Working in Women’s Archives
Researching Women’s Private Literature and Archival Documents
What comes to mind when we hear that a friend or colleague is studying unpublished documents in a celebrated author’s archive? We might assume that they are reading factual documents or, at the very least, straightforward accounts of the truth about someone or some event. But are they?
Working in Women’s Archives is a collection of essays that poses this question and offers a variety of answers. Any assumption readers may have about the archive as a neutral library space or about the archival document as a simple and pure text is challenged.
In essays discussing celebrated Canadian authors such as Marian Engel and L. M. Montgomery, as well as lesser-known writers such as Constance Kerr Sissons and Marie Rose Smith, Working in Women’s Archives persuades us that our research methods must be revised and refined in order to create a scholarly place for a greater variety of archival subjects and to accurately represent them in current feminist and poststructuralist theories.
``Following a nicely focussed introduction by Buss, who sketches the principal themes in the essays, the contributors in Working in Women's Archives identify and probe potentially problematic dimensions of working in women's archives. ''- Stella Algoo-Baksh, English Studies in Canada, 28, 2002
``The book is unique not only in theorizing female archival subjectivity but also in its focus on Canadian archives and resources. ... This collection emphasizes those concerns unique to studying women's life-texts, and includes an interrogation of archives as socially constructed sites. ''- Laurie McNeill, Canadian Literature, 172, Spring 2002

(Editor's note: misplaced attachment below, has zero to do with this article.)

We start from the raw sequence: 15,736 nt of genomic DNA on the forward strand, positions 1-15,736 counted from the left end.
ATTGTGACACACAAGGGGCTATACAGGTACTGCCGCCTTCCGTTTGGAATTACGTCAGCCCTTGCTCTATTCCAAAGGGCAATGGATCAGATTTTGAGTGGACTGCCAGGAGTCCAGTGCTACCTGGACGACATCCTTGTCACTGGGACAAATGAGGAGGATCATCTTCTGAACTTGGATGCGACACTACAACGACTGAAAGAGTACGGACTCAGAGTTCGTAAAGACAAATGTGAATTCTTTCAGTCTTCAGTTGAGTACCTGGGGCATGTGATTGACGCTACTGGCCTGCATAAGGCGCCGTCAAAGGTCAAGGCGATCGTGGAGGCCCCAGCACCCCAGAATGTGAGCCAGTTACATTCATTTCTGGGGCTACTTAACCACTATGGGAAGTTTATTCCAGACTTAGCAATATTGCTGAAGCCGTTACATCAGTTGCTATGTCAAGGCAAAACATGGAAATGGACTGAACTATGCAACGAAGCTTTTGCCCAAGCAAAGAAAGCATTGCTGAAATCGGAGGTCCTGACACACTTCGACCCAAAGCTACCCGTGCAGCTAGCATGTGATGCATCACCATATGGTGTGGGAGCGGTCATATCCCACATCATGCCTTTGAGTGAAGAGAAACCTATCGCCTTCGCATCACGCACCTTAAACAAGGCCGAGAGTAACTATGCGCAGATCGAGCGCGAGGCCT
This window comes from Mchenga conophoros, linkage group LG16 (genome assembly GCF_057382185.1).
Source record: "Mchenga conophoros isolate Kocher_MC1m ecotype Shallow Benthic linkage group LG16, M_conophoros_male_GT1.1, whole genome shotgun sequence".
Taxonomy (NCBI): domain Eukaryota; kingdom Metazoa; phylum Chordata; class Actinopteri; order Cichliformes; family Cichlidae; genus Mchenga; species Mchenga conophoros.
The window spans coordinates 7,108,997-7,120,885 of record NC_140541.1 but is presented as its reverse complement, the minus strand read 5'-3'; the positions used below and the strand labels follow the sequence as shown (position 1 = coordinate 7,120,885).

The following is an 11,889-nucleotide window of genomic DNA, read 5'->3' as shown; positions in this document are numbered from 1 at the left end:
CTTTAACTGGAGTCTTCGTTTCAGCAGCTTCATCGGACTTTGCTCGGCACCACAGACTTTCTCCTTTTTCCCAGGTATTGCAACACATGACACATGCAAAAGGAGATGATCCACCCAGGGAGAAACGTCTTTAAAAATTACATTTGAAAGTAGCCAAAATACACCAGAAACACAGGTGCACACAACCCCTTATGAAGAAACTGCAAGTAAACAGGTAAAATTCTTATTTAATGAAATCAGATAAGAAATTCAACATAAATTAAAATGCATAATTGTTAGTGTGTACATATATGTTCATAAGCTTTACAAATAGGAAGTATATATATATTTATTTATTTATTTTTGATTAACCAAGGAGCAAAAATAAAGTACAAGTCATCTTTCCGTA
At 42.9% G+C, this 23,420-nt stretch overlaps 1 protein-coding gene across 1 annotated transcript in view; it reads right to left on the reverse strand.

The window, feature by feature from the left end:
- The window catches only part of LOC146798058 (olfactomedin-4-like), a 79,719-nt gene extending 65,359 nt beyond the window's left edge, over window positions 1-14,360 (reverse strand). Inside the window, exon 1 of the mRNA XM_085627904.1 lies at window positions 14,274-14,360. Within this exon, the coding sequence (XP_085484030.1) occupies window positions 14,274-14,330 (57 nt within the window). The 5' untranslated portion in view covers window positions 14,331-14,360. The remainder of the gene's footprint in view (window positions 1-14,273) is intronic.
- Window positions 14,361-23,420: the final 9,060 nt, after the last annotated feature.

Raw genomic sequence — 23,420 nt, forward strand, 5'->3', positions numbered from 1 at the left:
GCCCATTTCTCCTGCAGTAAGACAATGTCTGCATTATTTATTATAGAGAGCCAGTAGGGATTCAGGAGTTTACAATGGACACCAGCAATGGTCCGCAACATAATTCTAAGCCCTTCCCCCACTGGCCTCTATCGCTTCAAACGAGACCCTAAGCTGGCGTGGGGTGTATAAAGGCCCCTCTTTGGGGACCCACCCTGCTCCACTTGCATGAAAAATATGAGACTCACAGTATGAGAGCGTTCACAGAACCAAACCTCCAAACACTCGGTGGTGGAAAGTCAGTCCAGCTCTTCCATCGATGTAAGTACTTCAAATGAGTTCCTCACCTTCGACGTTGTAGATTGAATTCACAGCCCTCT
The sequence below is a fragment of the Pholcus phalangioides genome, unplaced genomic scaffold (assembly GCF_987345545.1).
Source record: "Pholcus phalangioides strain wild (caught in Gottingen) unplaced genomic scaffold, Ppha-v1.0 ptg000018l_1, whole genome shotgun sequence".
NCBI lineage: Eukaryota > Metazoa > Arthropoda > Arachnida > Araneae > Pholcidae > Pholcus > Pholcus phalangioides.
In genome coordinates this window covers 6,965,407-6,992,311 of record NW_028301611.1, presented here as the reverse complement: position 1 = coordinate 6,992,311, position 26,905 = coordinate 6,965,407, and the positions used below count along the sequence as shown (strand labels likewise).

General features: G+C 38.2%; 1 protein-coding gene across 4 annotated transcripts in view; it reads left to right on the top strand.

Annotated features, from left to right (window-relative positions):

``You could teach a course from Working in Women's Archives preferrably an interdisciplinary one combining graduate students in history and literature. The exploration of their different takes on how to work in archives would do them--and their work--a world of good. ''- Janice Dickin, Biography, 25.3, Summer 2002
``Did you know that Nellie McClung wrote in children's scribblers at the kitchen table? That Lucy Maud Montgomery used her journals to vent her anger and discouragement: That `shopping lists and recipes sit alongside elegant prose passages and character sketches' in Marian Engel's notebooks?. .. In addition to providing fascinating tidbits of Canadiana, this collection reveals the unique difficulties faced by scholars studying Canadian women authors, particularly those who lived and wrote before 1940. ''- Ruth Latta, Herizons, Spring 2002
``This collection of seven articles marks the beginning of a record of women's archival research on Canadian women. All the papers are important and informative, giving heartening encouragement to the many others who will follow them. All of them are noteworthy in their practical detail. ''- Clara Thomas, Papers of the Bibliographical Society of Canada, 39, #2, Fall 2001